Next, bake the turkey in a 325 degree preheated oven until the turkey breast registers at 170 degrees on a meat thermometer. Once the turkey reaches the right temperature, let it rest for a 10 minutes or so after it finishes and then slice away. Serve warm with dressing, gravy and a nice side dish.
While the turkey is cooking, I’ve got my Apple Pecan Rice and Bread Turkey Stuffing slow cooking in the oven too. You would think I’m making another Thanksgiving dinner but this is a “For Company” dinner and for the hubby who just loves smoked anything. Along with a side salad and stuffing we had sautéed green beans with mushrooms and slivered almonds.
Update on this slow cooking turkey: For the last 45 minutes we turned up the oven to 350 degrees. Hungry. Hungry. Everyone was getting hungry and the stubborn turkey was still gobbling. Dinner was finally done at 8:45 and was planned for 7:30. The dinner salad was served to waste a few moments while waiting for the darn turkey popper to pop. We finally took the turkey out of the oven and draped the turkey breast with two heavy towels to continue cooking while we had the salad. This was a newly learned suggestion from my guest, Britt. I will never forget it! By the time we were done with salad the turkey was ready.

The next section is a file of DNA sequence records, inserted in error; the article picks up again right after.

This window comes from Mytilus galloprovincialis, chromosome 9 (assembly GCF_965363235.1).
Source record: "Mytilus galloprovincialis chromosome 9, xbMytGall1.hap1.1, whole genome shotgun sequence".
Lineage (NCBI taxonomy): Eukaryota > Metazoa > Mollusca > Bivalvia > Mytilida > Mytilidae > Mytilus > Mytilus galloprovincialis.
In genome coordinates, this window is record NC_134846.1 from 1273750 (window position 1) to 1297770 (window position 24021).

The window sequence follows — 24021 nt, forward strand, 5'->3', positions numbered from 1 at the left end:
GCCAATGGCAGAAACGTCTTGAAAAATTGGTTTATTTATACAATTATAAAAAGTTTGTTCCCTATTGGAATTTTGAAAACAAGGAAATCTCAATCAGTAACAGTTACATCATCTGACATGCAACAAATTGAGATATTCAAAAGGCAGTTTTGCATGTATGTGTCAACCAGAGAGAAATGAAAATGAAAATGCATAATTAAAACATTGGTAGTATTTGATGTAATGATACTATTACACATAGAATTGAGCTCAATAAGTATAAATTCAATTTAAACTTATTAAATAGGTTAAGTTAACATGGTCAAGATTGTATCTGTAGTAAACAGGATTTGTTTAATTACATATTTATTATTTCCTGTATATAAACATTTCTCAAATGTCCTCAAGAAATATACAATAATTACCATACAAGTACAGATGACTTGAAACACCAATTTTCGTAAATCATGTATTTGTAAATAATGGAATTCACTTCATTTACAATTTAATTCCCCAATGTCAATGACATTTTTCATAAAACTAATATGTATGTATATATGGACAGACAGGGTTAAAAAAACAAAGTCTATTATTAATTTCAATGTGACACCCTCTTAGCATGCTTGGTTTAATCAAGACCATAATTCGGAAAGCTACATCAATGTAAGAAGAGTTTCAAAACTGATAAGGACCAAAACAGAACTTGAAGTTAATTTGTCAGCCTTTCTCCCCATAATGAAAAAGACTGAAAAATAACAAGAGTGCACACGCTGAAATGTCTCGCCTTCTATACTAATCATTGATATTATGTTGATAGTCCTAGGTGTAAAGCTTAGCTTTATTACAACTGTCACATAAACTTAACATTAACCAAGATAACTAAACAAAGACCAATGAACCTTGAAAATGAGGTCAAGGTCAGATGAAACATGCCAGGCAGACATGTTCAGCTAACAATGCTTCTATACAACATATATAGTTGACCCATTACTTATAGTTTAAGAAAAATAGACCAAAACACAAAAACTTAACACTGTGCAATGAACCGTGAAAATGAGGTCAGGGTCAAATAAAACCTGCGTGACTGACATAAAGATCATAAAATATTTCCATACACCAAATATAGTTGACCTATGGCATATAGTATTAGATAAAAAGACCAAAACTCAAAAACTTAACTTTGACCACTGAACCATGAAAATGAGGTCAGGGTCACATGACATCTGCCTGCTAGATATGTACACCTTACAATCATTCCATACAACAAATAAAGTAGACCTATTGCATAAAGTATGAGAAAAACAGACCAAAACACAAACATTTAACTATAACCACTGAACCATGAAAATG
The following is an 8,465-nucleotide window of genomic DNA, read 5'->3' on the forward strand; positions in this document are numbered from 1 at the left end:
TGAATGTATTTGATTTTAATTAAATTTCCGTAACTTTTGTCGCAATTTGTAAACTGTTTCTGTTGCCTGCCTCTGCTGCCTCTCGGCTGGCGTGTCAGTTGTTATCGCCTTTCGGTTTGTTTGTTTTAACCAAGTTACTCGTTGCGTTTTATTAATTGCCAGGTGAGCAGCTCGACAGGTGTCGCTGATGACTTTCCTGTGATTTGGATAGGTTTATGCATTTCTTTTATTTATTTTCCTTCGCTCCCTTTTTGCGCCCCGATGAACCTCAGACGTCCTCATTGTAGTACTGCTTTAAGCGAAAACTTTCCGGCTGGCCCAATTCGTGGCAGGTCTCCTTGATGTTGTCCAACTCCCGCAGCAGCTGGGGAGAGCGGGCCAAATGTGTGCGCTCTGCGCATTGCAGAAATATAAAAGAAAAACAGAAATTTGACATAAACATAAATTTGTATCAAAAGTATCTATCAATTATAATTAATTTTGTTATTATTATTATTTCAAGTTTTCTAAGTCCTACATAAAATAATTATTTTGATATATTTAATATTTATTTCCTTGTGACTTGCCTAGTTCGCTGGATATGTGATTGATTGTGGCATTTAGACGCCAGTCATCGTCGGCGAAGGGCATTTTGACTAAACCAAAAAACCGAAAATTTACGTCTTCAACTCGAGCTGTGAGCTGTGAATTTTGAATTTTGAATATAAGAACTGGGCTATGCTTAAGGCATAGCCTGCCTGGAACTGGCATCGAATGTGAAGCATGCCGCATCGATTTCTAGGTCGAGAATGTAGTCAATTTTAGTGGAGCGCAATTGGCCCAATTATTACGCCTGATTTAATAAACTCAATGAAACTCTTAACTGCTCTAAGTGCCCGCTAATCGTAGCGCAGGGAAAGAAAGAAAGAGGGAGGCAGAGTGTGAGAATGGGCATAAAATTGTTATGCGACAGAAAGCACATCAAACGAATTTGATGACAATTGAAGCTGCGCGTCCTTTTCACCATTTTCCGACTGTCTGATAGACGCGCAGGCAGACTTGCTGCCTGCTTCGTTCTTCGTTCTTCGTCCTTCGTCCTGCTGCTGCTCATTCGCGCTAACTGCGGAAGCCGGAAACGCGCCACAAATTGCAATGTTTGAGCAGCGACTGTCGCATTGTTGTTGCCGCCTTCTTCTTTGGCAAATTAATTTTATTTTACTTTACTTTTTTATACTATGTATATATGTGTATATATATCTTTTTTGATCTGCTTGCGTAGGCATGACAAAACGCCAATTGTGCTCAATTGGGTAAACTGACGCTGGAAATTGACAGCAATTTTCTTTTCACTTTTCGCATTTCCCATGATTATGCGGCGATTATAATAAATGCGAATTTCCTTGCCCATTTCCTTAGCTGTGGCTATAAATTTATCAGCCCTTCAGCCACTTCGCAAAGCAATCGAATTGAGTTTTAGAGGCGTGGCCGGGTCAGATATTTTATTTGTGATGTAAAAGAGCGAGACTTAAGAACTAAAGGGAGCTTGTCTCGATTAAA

As a hint the turkey may not have been totally thawed which caused it too cook more slowly than I would have liked. Plus, the package called for 325 degrees to cook the turkey but 350 might have been better. Regardless, it was juicy and smoked to the right amount.
I looked in the pantry and there was no BBQ sauce for my meatballs. Panic! I’m taking meatballs to a birthday party tomorrow and wanted to get a head start. So, I decided that I would try a new type of meatball sauce similar to one I found on BigOven. This recipe is a twist on the grape jelly meatball sauce where cranberry sauce is used instead. It was changed it up in a big way to make it my own and get the taste I wanted. The only thing I didn’t do was make it a “Drunkin” dish. It was posted on BigOven just now. Visit there to see more of my recipes and those of many others. The cooked meatballs are now marinating in the thick sauce in the fridge. Into the crockpot they will go tomorrow to finish up for a few hours before the party.
|12 ounces Cranberry Sauce; or Cranberry Jelly||2 tablespoons Chili powder|
|16 ounces Tomato sauce||1 teaspoon Chili Spice; Carroll Shelby’s|
|1 tablespoon Sugar||1 teaspoon Onion powder|
|1 tablespoon Honey||1 teaspoon Salt|
|2 tablespoons Dark Corn Syrup||1/4 teaspoon Pepper|
Combine all ingredients in mediums size saucepan and cook over medium heat until thickened and smooth. If you are using leftover Cranberry Sauce instead of jelly, then use a masher to reduce the size of the berries. Pour hot sauce over pre-cooked meatballs in a crockpot. Stir occasionally to coat. Keep warm on low until ready to serve.
If you like the recipe from KCinAZ, then give me a like or comment on this post. 😀 I’ll try to give you more fun recipes.